A federal appeals court has given Hobby Lobby, the nationwide arts-and-crafts retailer, and Mardel, its subsidiary Christian book chain, a reprieve in their battle against Obama's contraception mandate. The mandate requires employers to provide their employees with health insurance that offers free contraception, including “morning after” pills known to cause abortion.
On June 27 the 10th Circuit Court of Appeals in Denver ruled that the Christian owners of Hobby Lobby and Mardel had sufficiently demonstrated that they would likely prevail in proving that their religious freedoms would be compromised if they were forced to obey the mandate. The ruling reversed a lower court's refusal to provide a preliminary injunction blocking enforcement of the mandate while the Hobby Lobby case proceeds in court.
In 2012, when Hobby Lobby/Mardel filed suit to stop enforcement of the mandate, founder and CEO David Green explained that “by being required to make a choice between sacrificing our faith or paying millions of dollars in fines, we essentially must choose which poison pill to swallow. We simply cannot abandon our religious beliefs to comply with this mandate.”
The latest court ruling means that, while the case proceeds, Hobby Lobby and Mardel will not be subject to the estimated $1.3 million per day in fines that would have been imposed on them as of July 1 for their refusal to obey the mandate. The companies, founded by Green and family as biblically based businesses, have a combined total of some 14,000 full-time employees eligible for company-provided health insurance.
Baptist Press News reported that in his opinion for the 10th Circuit, “Judge Timothy Tymkovich said Hobby Lobby and Mardel not only were eligible to sue under the 1993 Religious Freedom Restoration Act (RFRA) but 'have established a likelihood of success that their rights under this statute are substantially burdened by the contraceptive requirement.'... The 10th Circuit rejected the Obama administration's argument that RFRA's protections do not extend to for-profit companies such as Hobby Lobby and Mardel. 'Such corporations can be 'persons' exercising religion for purposes' of RFRA, Tymkovich wrote.”
Green said that he was “encouraged by today’s decision from the 10th Circuit. My family and I believe very strongly in our conviction that life begins at conception, and the emergency contraceptives that we would be forced to provide in our employee health plan under this mandate are contrary to that conviction.”
Earlier, in explaining his family's decision to fight the contraception mandate, Green said that it has been “by God’s grace and provision” that his business has prospered and endured. “Therefore we seek to honor God by operating the company in a manner consistent with biblical principles. The conflict for me is that our family is being forced to choose between following the laws of the country that we love or maintaining the religious beliefs that have made our business successful and have supported our family and thousands of our employees and their families.”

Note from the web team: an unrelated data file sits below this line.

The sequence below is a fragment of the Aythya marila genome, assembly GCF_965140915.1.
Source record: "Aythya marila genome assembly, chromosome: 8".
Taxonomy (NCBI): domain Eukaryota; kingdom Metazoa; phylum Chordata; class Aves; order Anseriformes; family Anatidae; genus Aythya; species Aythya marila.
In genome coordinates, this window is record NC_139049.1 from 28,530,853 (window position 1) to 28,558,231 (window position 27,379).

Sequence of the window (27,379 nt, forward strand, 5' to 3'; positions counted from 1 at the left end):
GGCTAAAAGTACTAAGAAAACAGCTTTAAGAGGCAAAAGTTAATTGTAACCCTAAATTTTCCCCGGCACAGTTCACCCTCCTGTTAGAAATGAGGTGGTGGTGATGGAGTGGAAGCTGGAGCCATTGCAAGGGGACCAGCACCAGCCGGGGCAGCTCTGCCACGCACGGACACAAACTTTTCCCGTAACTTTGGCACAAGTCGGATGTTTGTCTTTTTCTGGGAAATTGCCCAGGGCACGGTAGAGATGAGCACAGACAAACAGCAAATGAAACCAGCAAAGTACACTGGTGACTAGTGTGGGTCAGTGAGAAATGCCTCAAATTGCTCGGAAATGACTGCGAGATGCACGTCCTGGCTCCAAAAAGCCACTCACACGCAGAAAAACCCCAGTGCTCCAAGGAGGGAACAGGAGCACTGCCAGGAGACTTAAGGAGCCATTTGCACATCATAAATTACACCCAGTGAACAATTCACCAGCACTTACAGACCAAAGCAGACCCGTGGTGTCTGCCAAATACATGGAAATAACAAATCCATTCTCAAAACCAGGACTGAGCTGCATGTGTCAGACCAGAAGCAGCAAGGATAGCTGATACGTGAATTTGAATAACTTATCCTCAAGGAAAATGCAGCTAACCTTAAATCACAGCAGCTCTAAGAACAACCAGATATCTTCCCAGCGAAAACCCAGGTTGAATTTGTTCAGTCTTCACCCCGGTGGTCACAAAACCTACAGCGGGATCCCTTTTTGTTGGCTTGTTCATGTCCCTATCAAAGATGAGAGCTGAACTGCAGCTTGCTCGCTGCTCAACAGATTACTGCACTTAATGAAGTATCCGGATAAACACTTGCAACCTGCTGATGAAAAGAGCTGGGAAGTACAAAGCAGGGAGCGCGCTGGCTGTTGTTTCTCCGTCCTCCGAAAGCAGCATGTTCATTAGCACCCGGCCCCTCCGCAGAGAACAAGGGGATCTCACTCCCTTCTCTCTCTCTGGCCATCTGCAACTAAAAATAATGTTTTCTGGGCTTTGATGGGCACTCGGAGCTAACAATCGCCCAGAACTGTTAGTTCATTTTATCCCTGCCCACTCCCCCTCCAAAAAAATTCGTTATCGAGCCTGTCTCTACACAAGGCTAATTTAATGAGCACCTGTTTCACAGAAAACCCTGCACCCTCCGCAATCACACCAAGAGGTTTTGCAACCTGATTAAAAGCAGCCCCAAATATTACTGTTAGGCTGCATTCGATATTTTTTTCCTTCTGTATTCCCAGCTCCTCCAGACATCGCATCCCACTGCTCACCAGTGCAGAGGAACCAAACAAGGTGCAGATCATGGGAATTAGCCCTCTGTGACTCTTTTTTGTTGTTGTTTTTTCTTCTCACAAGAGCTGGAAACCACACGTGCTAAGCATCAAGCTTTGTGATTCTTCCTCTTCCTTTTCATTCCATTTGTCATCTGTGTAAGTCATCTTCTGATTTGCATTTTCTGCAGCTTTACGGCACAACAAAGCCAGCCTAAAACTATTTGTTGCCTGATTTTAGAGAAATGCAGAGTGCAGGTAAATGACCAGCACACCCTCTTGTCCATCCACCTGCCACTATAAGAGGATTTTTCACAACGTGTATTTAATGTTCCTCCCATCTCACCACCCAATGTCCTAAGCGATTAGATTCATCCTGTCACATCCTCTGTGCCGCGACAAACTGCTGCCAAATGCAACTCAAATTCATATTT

Kyle Duncan, general counsel with the Becket Fund for Religious Liberty, the legal advocacy group representing Hobby Lobby/Mardel, noted that the company and the Green family “faced the terrible choice of violating their faith or paying massive fines starting [July 1]. We are delighted that both the 10th Circuit and the district court have spared them from this unjust burden on their religious freedom.”
Duncan called the ruling a “milestone” in the fight for religious liberty. “This is a tremendous victory not only for the Green family and for their business,” he said, “but also for many other religious business owners who should not have to forfeit their faith to make a living.”
The Hobby Lobby/Mardel lawsuit will now head back to U.S. District Court for the Western District of Oklahoma, the court that earlier ruled against the company's religious exemption argument.
There are presently over 60 lawsuits against the mandate in process in federal courts, filed by private companies as well as religious-based non-profits such as colleges, hospitals, and foundations that would be forced to violate their religious convictions concerning abortion and contraception if compelled to obey the mandate. In addition to Hobby Lobby/Mardel, Becket Fund is representing such entities as Wheaton College, East Texas Baptist University, Houston Baptist University, Colorado Christian University, the Eternal Word Television Network, Ave Maria University, and Belmont Abbey College.
The contraception mandate was activated against for-profit companies on August 1 of last year, with non-profits facing activation of the mandate as of August 1 of this year, barring similar rulings by federal courts. One non-profit did get such a ruling in mid-June when federal district judge Joy Flowers granted a preliminary injunction against the mandate for Pennsylvania's Geneva College, the first such injunction granted for a non-profit college. “Three Supreme Court decisions support Geneva’s argument that there is a likelihood of success on the merits with respect to its assertion that it will suffer a substantial burden under the RFRA,” wrote Flowers in her ruling.
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